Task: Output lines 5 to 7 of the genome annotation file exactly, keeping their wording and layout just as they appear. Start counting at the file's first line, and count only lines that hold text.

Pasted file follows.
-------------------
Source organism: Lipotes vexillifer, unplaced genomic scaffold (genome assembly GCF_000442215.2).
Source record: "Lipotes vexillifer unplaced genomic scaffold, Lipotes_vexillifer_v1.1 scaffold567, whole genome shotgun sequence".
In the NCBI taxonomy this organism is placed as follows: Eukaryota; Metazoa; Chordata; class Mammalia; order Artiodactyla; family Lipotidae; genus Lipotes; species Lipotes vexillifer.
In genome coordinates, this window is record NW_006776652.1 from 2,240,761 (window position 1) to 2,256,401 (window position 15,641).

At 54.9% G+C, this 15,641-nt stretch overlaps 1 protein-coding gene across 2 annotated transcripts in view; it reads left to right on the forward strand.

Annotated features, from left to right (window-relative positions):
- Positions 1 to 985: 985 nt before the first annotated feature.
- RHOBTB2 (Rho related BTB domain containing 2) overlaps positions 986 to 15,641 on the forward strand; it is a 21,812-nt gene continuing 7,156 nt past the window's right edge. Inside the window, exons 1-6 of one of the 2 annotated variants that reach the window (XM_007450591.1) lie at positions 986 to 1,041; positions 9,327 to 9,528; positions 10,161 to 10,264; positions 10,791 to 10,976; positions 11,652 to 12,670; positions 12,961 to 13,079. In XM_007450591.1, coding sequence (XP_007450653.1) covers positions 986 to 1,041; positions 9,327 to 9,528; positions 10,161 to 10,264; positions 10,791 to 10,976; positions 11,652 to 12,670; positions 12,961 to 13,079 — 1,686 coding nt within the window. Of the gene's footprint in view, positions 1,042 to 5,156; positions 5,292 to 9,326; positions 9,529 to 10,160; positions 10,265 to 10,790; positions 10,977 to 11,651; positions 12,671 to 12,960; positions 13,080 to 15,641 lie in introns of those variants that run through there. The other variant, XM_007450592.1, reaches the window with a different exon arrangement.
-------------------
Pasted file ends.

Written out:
At 54.9% G+C, this 15,641-nt stretch overlaps 1 protein-coding gene across 2 annotated transcripts in view; it reads left to right on the forward strand.

Annotated features, from left to right (window-relative positions):
- Positions 1 to 985: 985 nt before the first annotated feature.